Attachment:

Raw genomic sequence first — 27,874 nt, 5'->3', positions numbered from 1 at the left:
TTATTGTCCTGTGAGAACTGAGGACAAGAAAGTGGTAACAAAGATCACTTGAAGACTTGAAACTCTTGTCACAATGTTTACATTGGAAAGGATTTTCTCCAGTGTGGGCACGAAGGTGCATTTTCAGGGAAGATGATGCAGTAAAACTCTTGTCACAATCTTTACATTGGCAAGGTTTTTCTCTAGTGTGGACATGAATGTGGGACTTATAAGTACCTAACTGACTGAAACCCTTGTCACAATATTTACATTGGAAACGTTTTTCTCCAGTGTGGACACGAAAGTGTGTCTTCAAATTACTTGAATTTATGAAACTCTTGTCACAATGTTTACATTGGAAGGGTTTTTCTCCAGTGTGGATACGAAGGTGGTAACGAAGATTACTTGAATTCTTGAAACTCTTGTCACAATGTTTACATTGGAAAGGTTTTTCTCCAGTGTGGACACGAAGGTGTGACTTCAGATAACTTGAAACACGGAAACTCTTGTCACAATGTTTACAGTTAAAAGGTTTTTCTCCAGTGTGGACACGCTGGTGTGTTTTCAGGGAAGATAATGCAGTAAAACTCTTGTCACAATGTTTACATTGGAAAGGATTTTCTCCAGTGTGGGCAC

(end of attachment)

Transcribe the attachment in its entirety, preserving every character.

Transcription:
Raw genomic sequence first — 27,874 nt, 5'->3', positions numbered from 1 at the left:
TTATTGTCCTGTGAGAACTGAGGACAAGAAAGTGGTAACAAAGATCACTTGAAGACTTGAAACTCTTGTCACAATGTTTACATTGGAAAGGATTTTCTCCAGTGTGGGCACGAAGGTGCATTTTCAGGGAAGATGATGCAGTAAAACTCTTGTCACAATCTTTACATTGGCAAGGTTTTTCTCTAGTGTGGACATGAATGTGGGACTTATAAGTACCTAACTGACTGAAACCCTTGTCACAATATTTACATTGGAAACGTTTTTCTCCAGTGTGGACACGAAAGTGTGTCTTCAAATTACTTGAATTTATGAAACTCTTGTCACAATGTTTACATTGGAAGGGTTTTTCTCCAGTGTGGATACGAAGGTGGTAACGAAGATTACTTGAATTCTTGAAACTCTTGTCACAATGTTTACATTGGAAAGGTTTTTCTCCAGTGTGGACACGAAGGTGTGACTTCAGATAACTTGAAACACGGAAACTCTTGTCACAATGTTTACAGTTAAAAGGTTTTTCTCCAGTGTGGACACGCTGGTGTGTTTTCAGGGAAGATAATGCAGTAAAACTCTTGTCACAATGTTTACATTGGAAAGGATTTTCTCCAGTGTGGGCAC